Why asking questions about well-being is the most direct way of evaluating your impact

There is an art to surveying people. One particular problem faced by generations of social researchers is how to get people to reflect truthfully on their experiences of life, and not to colour their responses by the way we ask the question. One element of this is the important our attention about how direct you are at addressing the subject in hand.

As the influential academic economist Professor Paul Dolan puts it, ‘nothing is ever as important as when you are thinking about it’. To take a trivial example, ask a young person how important chocolate is to them and simply by introducing the idea of ‘chocolate’ you’ve already given them a reason to think it’s important (and potentially influenced the way they will answer).

This can pose great difficulties but is one of the reasons why well-being research can be so useful in evaluation. NPC’s Well-being Measure avoids direct questions about projects or programmes and asks young people instead about things that matter in their lives. It sounds peverse, but this is arguably the the most ‘direct’ way to measure impact.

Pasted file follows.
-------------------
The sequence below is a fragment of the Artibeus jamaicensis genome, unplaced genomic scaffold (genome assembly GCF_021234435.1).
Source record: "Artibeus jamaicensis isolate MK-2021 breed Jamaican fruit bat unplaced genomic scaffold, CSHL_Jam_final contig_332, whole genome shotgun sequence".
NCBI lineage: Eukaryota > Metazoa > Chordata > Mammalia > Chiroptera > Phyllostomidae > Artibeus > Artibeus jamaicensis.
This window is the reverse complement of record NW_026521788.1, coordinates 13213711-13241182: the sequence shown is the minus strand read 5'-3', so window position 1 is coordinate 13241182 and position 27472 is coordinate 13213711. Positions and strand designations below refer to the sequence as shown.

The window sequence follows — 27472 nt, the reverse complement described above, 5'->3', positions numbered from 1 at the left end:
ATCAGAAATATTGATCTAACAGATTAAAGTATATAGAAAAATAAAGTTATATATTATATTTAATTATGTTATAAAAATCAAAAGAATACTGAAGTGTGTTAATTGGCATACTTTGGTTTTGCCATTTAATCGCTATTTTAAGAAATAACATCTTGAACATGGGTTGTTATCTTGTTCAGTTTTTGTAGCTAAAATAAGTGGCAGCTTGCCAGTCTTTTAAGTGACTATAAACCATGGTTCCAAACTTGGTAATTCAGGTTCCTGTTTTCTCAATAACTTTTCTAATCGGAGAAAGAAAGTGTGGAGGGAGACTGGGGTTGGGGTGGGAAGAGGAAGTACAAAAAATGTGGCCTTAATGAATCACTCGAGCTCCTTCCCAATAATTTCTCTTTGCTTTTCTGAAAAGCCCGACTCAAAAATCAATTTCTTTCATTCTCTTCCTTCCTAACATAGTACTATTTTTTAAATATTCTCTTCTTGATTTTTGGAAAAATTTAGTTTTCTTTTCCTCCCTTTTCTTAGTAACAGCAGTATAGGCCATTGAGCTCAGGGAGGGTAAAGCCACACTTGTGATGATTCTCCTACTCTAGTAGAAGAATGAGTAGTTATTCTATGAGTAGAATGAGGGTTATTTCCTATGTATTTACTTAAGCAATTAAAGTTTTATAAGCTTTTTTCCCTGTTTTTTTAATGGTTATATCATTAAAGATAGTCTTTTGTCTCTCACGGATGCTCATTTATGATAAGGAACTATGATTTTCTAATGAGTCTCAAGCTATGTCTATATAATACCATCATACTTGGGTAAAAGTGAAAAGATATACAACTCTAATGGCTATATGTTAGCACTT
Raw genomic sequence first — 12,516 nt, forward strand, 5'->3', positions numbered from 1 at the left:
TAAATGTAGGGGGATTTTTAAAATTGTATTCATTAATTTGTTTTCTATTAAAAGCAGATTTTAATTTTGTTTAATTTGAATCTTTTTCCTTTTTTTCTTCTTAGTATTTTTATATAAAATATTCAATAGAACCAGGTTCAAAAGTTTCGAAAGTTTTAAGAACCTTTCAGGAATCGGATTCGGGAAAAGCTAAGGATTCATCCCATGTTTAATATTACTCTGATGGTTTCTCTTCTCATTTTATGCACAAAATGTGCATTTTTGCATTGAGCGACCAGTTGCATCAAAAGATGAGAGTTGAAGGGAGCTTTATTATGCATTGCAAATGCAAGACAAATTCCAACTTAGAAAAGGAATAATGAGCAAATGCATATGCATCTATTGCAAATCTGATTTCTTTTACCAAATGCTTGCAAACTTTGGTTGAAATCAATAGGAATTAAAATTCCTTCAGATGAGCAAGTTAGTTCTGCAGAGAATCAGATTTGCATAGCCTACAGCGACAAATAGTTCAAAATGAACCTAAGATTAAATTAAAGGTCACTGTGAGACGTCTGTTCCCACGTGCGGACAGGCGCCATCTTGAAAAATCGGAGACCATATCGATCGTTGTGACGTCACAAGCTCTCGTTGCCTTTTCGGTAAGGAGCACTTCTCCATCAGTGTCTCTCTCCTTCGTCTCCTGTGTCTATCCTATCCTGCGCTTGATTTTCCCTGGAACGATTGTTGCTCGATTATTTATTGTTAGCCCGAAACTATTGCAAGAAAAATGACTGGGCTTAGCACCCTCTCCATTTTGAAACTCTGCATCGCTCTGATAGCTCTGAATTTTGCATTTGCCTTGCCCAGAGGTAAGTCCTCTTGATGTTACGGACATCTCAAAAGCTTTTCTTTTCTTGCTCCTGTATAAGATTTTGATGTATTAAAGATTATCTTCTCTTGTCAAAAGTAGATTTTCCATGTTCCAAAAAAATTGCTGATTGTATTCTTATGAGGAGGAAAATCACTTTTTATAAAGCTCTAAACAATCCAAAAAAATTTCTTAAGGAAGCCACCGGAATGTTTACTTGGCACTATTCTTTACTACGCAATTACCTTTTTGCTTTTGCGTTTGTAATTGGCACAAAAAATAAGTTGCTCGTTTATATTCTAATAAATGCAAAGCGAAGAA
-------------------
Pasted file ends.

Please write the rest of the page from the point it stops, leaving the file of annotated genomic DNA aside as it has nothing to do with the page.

This point is made in a 2011 lecture by Professor Paul Dolan, at the London School of Economics, which is well worth a watch. You can view the full lecture on YouTube here.


About John Copps

John is part of NPC's research and consulting team and is the founder of NPC's Well-being Measure, a social business that provides an online tool to measure young people’s well-being. He has eight years experience of research and consulting, and is passionate about how data can be used to improve the performance of organisations. John is a regular contributor to NPC's blog and has also contributed to pieces for BBC Radio, the Guardian, and the Financial Times. John is a governor of a secondary school.
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